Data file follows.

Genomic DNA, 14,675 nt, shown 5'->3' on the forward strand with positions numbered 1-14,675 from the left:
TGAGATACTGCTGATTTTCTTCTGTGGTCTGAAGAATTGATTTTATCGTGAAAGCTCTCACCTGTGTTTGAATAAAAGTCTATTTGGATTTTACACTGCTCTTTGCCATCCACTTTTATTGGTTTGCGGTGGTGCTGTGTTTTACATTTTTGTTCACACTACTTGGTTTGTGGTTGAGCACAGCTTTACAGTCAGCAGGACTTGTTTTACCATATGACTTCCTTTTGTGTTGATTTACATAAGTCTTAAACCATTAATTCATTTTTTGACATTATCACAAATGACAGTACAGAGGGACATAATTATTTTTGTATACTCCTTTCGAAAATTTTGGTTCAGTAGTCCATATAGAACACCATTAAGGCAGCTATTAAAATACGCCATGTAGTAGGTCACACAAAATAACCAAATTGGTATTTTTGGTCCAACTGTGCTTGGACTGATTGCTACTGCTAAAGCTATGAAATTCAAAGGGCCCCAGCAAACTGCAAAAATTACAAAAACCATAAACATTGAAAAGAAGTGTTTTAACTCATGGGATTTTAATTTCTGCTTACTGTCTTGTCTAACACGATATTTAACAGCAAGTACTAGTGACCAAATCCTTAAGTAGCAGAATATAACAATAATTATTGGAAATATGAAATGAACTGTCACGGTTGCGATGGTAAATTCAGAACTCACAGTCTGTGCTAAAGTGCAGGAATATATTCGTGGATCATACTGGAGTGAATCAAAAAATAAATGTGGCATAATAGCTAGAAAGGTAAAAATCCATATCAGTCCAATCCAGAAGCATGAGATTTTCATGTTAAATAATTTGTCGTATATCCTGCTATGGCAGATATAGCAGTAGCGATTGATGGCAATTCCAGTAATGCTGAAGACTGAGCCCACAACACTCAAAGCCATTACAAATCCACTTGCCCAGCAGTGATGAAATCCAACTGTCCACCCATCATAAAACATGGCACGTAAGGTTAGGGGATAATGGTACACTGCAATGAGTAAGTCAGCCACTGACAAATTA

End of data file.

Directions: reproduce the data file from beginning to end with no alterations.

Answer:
Genomic DNA, 14,675 nt, shown 5'->3' on the forward strand with positions numbered 1-14,675 from the left:
TGAGATACTGCTGATTTTCTTCTGTGGTCTGAAGAATTGATTTTATCGTGAAAGCTCTCACCTGTGTTTGAATAAAAGTCTATTTGGATTTTACACTGCTCTTTGCCATCCACTTTTATTGGTTTGCGGTGGTGCTGTGTTTTACATTTTTGTTCACACTACTTGGTTTGTGGTTGAGCACAGCTTTACAGTCAGCAGGACTTGTTTTACCATATGACTTCCTTTTGTGTTGATTTACATAAGTCTTAAACCATTAATTCATTTTTTGACATTATCACAAATGACAGTACAGAGGGACATAATTATTTTTGTATACTCCTTTCGAAAATTTTGGTTCAGTAGTCCATATAGAACACCATTAAGGCAGCTATTAAAATACGCCATGTAGTAGGTCACACAAAATAACCAAATTGGTATTTTTGGTCCAACTGTGCTTGGACTGATTGCTACTGCTAAAGCTATGAAATTCAAAGGGCCCCAGCAAACTGCAAAAATTACAAAAACCATAAACATTGAAAAGAAGTGTTTTAACTCATGGGATTTTAATTTCTGCTTACTGTCTTGTCTAACACGATATTTAACAGCAAGTACTAGTGACCAAATCCTTAAGTAGCAGAATATAACAATAATTATTGGAAATATGAAATGAACTGTCACGGTTGCGATGGTAAATTCAGAACTCACAGTCTGTGCTAAAGTGCAGGAATATATTCGTGGATCATACTGGAGTGAATCAAAAAATAAATGTGGCATAATAGCTAGAAAGGTAAAAATCCATATCAGTCCAATCCAGAAGCATGAGATTTTCATGTTAAATAATTTGTCGTATATCCTGCTATGGCAGATATAGCAGTAGCGATTGATGGCAATTCCAGTAATGCTGAAGACTGAGCCCACAACACTCAAAGCCATTACAAATCCACTTGCCCAGCAGTGATGAAATCCAACTGTCCACCCATCATAAAACATGGCACGTAAGGTTAGGGGATAATGGTACACTGCAATGAGTAAGTCAGCCACTGACAAATTA